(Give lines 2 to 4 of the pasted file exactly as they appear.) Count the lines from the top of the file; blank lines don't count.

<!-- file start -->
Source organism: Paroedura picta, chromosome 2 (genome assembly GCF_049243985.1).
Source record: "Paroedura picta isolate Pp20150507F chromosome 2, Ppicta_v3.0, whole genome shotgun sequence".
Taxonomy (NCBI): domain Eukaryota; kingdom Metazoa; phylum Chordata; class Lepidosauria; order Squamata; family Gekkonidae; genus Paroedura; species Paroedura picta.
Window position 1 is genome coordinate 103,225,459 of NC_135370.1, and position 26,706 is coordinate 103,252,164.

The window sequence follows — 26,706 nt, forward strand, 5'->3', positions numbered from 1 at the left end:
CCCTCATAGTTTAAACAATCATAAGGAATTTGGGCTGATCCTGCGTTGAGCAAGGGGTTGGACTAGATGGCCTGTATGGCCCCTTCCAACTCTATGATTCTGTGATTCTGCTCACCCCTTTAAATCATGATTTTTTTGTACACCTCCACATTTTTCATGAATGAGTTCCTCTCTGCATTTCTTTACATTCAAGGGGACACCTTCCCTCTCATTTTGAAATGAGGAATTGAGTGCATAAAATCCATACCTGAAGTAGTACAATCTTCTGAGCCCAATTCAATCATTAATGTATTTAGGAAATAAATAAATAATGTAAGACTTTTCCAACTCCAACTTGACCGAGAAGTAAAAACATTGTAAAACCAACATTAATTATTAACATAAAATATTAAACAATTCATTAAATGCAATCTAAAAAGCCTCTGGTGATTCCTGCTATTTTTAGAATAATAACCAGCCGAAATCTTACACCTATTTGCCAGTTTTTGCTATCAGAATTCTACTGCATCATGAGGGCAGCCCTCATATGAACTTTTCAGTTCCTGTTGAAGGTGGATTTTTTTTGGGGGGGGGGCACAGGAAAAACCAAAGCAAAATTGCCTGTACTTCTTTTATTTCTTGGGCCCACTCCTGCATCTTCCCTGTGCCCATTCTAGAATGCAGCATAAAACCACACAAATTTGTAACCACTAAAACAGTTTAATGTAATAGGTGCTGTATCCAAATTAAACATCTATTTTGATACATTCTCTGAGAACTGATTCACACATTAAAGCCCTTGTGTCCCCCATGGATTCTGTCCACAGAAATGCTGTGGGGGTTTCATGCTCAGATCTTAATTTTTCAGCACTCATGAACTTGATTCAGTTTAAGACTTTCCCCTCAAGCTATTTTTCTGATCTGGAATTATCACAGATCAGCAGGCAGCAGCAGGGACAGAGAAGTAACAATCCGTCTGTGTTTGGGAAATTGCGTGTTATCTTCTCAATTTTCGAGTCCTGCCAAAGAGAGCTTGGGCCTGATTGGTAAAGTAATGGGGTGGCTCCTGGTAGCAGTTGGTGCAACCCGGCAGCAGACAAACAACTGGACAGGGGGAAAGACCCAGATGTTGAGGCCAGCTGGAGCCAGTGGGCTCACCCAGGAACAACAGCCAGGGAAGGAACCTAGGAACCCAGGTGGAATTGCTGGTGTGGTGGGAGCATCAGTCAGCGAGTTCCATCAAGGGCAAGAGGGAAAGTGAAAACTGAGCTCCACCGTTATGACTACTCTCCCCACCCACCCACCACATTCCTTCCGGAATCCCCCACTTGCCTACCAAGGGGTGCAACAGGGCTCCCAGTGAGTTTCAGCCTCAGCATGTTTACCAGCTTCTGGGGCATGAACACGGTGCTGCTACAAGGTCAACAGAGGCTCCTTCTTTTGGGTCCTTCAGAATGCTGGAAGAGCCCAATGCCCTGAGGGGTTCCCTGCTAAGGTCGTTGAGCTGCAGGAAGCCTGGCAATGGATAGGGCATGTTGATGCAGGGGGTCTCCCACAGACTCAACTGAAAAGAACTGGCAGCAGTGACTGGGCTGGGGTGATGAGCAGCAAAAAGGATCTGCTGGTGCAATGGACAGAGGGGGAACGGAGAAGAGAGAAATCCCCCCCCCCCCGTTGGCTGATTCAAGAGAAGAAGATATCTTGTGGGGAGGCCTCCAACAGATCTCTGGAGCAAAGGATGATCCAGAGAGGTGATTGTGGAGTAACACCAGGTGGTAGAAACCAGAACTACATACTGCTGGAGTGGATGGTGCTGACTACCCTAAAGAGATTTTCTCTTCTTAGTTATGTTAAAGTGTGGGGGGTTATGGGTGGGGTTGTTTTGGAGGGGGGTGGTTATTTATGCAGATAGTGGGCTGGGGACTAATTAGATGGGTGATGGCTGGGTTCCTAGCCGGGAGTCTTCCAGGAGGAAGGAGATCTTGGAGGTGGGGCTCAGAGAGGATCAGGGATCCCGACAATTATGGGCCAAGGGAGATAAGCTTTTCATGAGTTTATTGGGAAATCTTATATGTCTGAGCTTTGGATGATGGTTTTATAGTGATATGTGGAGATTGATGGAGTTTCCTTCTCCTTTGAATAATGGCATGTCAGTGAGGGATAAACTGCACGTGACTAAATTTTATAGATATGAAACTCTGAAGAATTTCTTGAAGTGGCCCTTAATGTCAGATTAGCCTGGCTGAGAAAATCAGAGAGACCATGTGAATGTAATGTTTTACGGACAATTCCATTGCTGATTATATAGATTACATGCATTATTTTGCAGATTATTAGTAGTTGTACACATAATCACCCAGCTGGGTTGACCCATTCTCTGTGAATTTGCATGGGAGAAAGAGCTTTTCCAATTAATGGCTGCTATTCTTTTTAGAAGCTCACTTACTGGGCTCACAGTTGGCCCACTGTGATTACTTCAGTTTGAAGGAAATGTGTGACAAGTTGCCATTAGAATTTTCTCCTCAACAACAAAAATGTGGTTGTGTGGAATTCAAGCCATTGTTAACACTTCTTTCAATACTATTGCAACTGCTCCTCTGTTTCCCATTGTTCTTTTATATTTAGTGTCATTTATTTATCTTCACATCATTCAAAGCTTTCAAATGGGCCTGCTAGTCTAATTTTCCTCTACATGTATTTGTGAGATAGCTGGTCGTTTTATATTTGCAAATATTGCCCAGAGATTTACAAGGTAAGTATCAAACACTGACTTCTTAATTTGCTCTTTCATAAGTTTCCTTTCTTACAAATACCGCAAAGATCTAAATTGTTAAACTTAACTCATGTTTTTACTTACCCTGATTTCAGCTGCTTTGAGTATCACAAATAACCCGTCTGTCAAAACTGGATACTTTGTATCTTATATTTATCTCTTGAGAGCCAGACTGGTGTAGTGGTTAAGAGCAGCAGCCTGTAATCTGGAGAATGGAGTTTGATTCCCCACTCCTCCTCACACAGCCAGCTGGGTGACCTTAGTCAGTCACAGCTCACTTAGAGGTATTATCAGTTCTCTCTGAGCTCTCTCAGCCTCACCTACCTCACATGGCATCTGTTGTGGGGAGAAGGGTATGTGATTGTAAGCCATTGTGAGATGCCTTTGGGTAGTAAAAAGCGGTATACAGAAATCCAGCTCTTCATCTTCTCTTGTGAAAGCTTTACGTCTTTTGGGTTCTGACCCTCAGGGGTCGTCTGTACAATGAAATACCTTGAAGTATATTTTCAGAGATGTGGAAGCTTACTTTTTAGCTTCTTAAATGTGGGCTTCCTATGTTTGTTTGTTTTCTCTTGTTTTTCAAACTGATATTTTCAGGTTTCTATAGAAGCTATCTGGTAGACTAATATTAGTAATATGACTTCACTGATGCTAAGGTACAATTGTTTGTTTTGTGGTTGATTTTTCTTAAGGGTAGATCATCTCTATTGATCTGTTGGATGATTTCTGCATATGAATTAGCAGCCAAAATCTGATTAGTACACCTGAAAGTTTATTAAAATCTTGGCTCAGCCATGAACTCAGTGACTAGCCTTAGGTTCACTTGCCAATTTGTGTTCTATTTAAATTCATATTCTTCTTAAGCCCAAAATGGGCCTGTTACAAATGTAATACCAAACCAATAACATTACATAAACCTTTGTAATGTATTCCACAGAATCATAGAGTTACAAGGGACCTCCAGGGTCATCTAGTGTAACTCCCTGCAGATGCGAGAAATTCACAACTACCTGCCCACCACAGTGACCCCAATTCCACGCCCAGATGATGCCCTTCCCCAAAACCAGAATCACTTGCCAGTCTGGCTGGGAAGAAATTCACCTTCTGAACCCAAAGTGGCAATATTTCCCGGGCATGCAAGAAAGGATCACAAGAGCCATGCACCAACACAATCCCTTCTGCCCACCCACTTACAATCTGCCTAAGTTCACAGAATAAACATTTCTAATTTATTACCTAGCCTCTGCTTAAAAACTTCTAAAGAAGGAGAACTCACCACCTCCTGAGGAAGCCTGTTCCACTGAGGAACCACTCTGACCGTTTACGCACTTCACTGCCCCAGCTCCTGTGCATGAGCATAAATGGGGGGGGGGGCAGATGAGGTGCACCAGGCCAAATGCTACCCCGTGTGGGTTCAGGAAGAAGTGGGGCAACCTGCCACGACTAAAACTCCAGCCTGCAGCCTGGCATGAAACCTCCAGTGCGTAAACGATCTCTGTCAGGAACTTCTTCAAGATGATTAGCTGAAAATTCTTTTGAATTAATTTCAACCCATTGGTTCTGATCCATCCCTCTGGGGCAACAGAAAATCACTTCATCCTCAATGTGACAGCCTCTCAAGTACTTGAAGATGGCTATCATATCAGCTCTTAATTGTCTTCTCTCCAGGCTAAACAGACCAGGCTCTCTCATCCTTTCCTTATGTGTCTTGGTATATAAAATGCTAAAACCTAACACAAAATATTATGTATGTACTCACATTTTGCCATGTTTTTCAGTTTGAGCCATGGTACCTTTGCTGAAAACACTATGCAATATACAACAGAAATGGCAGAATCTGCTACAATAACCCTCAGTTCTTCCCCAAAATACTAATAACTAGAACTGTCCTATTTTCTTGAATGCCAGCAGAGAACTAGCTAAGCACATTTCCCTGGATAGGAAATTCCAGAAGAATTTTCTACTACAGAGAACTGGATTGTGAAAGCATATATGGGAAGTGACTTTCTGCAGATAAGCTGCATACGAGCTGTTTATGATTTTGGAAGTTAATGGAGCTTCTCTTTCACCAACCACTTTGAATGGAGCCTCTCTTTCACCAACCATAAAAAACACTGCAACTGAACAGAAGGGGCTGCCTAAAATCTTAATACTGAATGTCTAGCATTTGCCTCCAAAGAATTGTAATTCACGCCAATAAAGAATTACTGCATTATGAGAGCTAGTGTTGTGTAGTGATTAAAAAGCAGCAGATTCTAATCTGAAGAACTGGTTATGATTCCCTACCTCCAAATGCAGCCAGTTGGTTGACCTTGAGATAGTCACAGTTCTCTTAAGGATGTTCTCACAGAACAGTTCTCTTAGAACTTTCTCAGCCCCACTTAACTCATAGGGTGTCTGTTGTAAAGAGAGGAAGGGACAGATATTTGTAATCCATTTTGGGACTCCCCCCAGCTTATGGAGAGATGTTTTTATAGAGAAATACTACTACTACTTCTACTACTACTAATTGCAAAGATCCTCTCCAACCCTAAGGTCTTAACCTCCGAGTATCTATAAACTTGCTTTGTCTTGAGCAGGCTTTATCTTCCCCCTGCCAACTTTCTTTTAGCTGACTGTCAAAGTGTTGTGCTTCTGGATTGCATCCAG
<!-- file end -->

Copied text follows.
Source record: "Paroedura picta isolate Pp20150507F chromosome 2, Ppicta_v3.0, whole genome shotgun sequence".
Taxonomy (NCBI): domain Eukaryota; kingdom Metazoa; phylum Chordata; class Lepidosauria; order Squamata; family Gekkonidae; genus Paroedura; species Paroedura picta.
Window position 1 is genome coordinate 103,225,459 of NC_135370.1, and position 26,706 is coordinate 103,252,164.